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Jhoom Barabar Jhoom

Director by: Shaad Ali
Producer by: Aditya Chopra
Starring: Abhishek Bachchan, Preity Zinta, Bobby Deol, Lara Dutta
Music Dir: Shankar Ehsaan Loy
[Watch Songs]

Blunder! High-profile promotion, glossy promos, bankable star cast, hip-shaking thunderous music, exotic foreign locations and loads of expectations! This is what 'Jhoom Barabar Jhoom' is all about. What you get is huge disappointment in the end? How can a director of 'Saathiya' and 'Bunty Aur Babli' falter so miserably as a storyteller? Why do skilled actors like Abhishek Bachchan, Preity Zinta, Lara Dutta, and Bobby Deol fall for such a messy script? Can high production values save a film from disaster? Why Big B was wasted as cameo in the film? Finally, why the film was titled 'Jhoom Barabar Jhoom'? These questions may be haunting every viewer after witnessing the waterloo of disasters packed in a misadventure called 'Jhoom Barabar Jhoom' by Yashraj Films.

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To summarize what 'Jhoom Barabar Jhoom' has to deliver from its leading stars - Abhishek's ham, Preity's drools, Lara's screams and Bobby's grimaces in its two and a half hour run. The film comes as a chaotic musical saga with slapdash screenplay, average performances, insipid scripting but melodious music (the only surprise!).

Shaad Ali Saagal showed his nerves while carrying the bandwagon of a big star cast as the film loses its focus on the characters in almost every frame. It fails to form the desired concoction between the characters and the screenplay and therefore proves to be the biggest villain for the film. 'Jhoom Barabar Jhoom' is reduced to a cluttered musical show with silly acts where every song shows its flashy edges in a fixed interval of 15-20 minutes. The esteemed filmmakers took audiences for granted by imposing poorly hatched plots with eye candy starlets flashing their costumes and their physical charm in big budgeted soundtracks. click for larger view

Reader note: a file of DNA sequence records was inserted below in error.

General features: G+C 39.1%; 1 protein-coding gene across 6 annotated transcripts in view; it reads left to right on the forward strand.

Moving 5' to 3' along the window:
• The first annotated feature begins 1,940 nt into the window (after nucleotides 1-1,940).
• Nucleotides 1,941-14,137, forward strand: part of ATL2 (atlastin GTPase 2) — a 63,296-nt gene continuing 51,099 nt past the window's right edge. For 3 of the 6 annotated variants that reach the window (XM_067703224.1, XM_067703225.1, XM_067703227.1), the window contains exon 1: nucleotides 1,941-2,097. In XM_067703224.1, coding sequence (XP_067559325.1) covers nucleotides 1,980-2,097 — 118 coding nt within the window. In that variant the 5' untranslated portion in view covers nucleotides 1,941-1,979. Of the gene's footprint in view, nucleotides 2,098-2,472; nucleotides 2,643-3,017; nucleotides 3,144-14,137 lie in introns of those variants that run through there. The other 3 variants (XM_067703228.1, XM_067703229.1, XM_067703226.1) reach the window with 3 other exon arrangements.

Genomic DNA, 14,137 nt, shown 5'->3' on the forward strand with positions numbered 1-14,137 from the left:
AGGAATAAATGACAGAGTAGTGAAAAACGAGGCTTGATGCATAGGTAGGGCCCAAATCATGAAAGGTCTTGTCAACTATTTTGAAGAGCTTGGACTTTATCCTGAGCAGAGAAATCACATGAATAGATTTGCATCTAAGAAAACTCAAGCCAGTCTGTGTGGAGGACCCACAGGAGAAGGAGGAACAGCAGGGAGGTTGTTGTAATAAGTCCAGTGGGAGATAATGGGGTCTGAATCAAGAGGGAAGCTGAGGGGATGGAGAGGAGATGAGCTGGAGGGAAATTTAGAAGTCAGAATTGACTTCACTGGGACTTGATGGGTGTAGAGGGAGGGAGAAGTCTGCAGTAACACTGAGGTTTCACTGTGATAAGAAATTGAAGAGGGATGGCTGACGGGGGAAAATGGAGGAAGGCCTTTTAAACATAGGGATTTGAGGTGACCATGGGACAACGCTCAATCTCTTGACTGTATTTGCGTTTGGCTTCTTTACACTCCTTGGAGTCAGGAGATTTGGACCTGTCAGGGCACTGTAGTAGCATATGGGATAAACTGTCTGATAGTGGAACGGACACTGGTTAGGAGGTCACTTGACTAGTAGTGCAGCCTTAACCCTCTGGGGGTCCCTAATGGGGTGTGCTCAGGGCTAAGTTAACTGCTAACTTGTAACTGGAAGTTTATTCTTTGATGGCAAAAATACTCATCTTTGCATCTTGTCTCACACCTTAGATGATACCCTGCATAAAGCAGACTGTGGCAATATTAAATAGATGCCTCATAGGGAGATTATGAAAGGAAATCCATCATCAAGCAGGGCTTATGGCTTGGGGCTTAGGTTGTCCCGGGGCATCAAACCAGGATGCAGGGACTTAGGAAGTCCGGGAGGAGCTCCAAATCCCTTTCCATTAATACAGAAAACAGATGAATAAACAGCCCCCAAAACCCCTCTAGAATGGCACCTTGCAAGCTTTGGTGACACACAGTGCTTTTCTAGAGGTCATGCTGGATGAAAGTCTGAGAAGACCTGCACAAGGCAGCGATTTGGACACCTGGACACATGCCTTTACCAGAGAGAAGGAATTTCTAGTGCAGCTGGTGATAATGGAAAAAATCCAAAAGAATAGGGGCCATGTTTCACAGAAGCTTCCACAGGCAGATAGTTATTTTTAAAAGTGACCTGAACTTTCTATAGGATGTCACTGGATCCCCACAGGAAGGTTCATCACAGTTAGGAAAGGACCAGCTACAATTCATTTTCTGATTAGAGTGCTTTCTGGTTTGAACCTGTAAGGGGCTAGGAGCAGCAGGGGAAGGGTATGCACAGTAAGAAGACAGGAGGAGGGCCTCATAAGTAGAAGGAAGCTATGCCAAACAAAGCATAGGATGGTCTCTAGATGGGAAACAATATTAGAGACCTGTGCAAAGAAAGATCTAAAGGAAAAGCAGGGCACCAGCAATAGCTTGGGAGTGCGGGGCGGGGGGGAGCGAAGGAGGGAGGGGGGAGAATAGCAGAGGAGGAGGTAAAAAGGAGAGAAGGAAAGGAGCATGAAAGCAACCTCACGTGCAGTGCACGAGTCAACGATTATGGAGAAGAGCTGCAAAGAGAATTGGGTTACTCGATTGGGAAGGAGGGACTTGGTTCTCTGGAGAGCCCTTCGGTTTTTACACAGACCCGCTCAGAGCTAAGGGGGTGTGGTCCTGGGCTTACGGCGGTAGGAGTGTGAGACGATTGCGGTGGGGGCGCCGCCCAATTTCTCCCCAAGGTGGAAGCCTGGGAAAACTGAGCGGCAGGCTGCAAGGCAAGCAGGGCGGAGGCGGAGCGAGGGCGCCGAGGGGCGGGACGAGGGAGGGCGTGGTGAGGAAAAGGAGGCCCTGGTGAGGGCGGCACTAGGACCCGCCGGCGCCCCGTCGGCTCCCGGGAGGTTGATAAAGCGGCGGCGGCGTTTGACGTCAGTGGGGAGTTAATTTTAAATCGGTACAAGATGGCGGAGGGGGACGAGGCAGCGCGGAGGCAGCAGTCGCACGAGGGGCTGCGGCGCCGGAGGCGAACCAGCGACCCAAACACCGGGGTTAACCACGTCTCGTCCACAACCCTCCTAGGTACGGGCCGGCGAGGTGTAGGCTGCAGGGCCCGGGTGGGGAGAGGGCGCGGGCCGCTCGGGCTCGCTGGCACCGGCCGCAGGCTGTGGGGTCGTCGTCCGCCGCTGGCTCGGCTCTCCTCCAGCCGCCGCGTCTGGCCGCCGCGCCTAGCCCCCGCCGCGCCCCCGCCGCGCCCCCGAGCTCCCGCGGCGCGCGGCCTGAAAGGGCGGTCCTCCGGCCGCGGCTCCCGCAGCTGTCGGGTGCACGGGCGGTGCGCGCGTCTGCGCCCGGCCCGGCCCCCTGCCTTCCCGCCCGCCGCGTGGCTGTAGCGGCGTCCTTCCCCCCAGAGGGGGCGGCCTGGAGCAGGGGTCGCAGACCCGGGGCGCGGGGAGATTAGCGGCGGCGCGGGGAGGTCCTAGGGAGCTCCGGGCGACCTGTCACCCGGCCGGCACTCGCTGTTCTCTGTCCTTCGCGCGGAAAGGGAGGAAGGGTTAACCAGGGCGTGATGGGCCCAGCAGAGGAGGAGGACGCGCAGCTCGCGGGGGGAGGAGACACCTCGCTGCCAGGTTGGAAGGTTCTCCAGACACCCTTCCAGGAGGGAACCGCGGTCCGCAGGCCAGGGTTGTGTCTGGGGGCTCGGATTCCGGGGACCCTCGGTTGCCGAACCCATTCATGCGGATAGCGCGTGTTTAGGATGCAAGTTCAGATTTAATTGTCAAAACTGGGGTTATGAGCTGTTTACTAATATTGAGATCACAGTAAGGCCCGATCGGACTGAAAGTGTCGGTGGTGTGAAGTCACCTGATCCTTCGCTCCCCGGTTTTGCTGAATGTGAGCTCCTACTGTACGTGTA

'Jhoom Barabar Jhoom' has its merits but they haven't materialized to perfection to garner desired box office results. The film holds flashy surprises in trendy costumes (Akki Narula), synchronized choreography (Vaibhavi Merchant), and stylized cinematography (Ayanka Bose) with supreme production values (Yashraj Films). The film disappoints primarily in the screenplay (Habib Faisal) and scripting (Shaad Ali) departments. It seems the failure is plaguing the esteemed banner, hi-profile stars and competent directors in filmdom as 'Jhoom Barabar Jhoom' disappoints to the hilt. Yashraj's highly glamorized entertainer lays stress on the unexplored, unexplained and untamed Brit cities where middle class and underprivileged Asians reside. It's all about the street smart Southall guys and gals who dream of living a "rags to riches" life.

'Jhoom Barabar Jhoom' picks up in a busy London railway station where the passengers have to wait for long for a delayed train from Birmingham. Two strangers are waiting for their better halves to arrive by this train, and the destiny brings them together. Rikki Thukral (Abhishek Bachchan), stubble looking Punjabi boy and upbeat Pakistani Brit girl Alvira Khan (Preity Zinta) are the two perfect strangers. Rikki is a street smart Bhatinda guy who sells pirated Bollywood DVD's, illegal antiques and World Cup cricket tickets to make easy money. On the contrary, Alvira is a suave socialite who enjoys every luxury at her doorstep in posh London city.

Crowded café and one table to share! The two hours of delay prove boring and both start sharing their love stories. Rikki's love story flashbacks to his silly criminal act in a posh Hotel Ritz where he meets gorgeous Anaida (Lara Dutta) during the final departure of Lady Diana and Dodi before their death. Anaida, a ravishing hotel manager, rescues Rikki after he is abandoned by his business partner, Hafiz Bhai, in an illegal antique transaction. The relationship culminates into love and finally Rikki reaches London to pursue his business. While returning to Anaida, Rikki pays back hotel dues and asks for a ticket to Hollywood trapped in his belongings. (Sounds Silly!)

Alvira's love story works like a monologue as Shaad Ali prefers Shirish Kunder's style of storytelling displayed impressively in 'Jaaneman'. Even he follows Kunder's style of telescope viewing from neighbor's window in the climax in an awkward manner. Alvira's story sounds more senseless and prankish as it flashbacks to Tussaud's wax museum where she is rescued by rich advocate - Steve Singh (Bobby Deol). Firstly, Madame Tussaud's wax museum doesn't have wax models of superheroes as this is filled with great living and dead personalities. Secondly, no wax model is planted on the ceiling so there is no way that a Superman's caricature will fall. Finally, Alvira is rescued and pretends to suffer pain to create compassion in the heart of Steve. Alvira is smitten by Steve's colossal wealth and status. Steve's criminal mind proposes to sue the illustrious Madame Tussaud's museum and seeks damages. Alvira and Steve win the case and their friendship germinates into love relationship. (Sounds sillier than the first story!)